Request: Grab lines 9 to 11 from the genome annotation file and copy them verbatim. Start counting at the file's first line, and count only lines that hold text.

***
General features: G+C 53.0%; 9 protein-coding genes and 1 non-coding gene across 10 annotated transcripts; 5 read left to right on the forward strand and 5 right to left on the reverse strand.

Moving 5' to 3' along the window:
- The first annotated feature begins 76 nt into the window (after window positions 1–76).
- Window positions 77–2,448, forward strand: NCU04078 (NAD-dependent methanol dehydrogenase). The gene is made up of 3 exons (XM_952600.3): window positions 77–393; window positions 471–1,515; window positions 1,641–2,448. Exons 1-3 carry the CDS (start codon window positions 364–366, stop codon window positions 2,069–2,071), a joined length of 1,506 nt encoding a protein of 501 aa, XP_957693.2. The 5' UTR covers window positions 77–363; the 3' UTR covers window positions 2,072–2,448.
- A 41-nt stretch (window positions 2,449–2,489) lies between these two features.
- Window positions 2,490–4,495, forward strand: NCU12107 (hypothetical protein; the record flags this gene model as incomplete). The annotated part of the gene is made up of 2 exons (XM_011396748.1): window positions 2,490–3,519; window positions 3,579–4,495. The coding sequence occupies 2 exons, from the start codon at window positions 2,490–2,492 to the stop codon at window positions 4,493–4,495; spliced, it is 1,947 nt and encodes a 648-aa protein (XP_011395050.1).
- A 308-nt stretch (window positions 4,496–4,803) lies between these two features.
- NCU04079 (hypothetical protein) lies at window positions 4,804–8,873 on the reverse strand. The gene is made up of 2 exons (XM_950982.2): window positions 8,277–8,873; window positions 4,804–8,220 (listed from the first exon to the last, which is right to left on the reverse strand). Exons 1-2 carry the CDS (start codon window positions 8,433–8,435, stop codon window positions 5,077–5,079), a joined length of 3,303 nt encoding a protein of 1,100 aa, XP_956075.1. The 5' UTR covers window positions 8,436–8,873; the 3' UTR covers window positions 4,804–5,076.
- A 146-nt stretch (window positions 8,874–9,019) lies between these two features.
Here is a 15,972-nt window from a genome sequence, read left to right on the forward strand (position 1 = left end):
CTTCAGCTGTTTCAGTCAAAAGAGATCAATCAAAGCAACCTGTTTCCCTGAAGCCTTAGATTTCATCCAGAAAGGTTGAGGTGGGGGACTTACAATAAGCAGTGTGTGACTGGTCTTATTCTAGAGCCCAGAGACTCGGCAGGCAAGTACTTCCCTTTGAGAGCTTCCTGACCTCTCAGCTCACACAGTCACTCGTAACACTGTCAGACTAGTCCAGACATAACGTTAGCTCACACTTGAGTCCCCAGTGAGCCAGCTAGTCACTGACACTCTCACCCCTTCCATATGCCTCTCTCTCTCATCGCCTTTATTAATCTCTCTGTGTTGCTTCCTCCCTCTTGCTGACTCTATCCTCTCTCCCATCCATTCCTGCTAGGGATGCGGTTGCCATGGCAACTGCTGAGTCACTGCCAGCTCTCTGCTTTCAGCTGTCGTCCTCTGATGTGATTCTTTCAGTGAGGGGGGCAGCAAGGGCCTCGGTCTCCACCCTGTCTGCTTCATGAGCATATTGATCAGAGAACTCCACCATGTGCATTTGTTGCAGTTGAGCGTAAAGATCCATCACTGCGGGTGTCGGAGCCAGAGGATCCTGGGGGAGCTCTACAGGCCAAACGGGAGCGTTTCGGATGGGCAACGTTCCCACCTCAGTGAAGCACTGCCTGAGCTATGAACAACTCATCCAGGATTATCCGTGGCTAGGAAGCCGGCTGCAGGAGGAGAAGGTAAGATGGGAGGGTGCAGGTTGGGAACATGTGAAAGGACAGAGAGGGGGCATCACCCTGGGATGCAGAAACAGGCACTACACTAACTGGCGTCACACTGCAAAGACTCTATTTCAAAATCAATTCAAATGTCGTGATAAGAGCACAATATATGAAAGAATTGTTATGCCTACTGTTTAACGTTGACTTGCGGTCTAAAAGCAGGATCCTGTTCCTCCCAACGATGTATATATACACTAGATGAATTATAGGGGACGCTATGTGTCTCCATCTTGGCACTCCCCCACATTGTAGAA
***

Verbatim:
- A 146-nt stretch (window positions 8,874–9,019) lies between these two features.
Here is a 15,972-nt window from a genome sequence, read left to right on the forward strand (position 1 = left end):
CTTCAGCTGTTTCAGTCAAAAGAGATCAATCAAAGCAACCTGTTTCCCTGAAGCCTTAGATTTCATCCAGAAAGGTTGAGGTGGGGGACTTACAATAAGCAGTGTGTGACTGGTCTTATTCTAGAGCCCAGAGACTCGGCAGGCAAGTACTTCCCTTTGAGAGCTTCCTGACCTCTCAGCTCACACAGTCACTCGTAACACTGTCAGACTAGTCCAGACATAACGTTAGCTCACACTTGAGTCCCCAGTGAGCCAGCTAGTCACTGACACTCTCACCCCTTCCATATGCCTCTCTCTCTCATCGCCTTTATTAATCTCTCTGTGTTGCTTCCTCCCTCTTGCTGACTCTATCCTCTCTCCCATCCATTCCTGCTAGGGATGCGGTTGCCATGGCAACTGCTGAGTCACTGCCAGCTCTCTGCTTTCAGCTGTCGTCCTCTGATGTGATTCTTTCAGTGAGGGGGGCAGCAAGGGCCTCGGTCTCCACCCTGTCTGCTTCATGAGCATATTGATCAGAGAACTCCACCATGTGCATTTGTTGCAGTTGAGCGTAAAGATCCATCACTGCGGGTGTCGGAGCCAGAGGATCCTGGGGGAGCTCTACAGGCCAAACGGGAGCGTTTCGGATGGGCAACGTTCCCACCTCAGTGAAGCACTGCCTGAGCTATGAACAACTCATCCAGGATTATCCGTGGCTAGGAAGCCGGCTGCAGGAGGAGAAGGTAAGATGGGAGGGTGCAGGTTGGGAACATGTGAAAGGACAGAGAGGGGGCATCACCCTGGGATGCAGAAACAGGCACTACACTAACTGGCGTCACACTGCAAAGACTCTATTTCAAAATCAATTCAAATGTCGTGATAAGAGCACAATATATGAAAGAATTGTTATGCCTACTGTTTAACGTTGACTTGCGGTCTAAAAGCAGGATCCTGTTCCTCCCAACGATGTATATATACACTAGATGAATTATAGGGGACGCTATGTGTCTCCATCTTGGCACTCCCCCACATTGTAGAA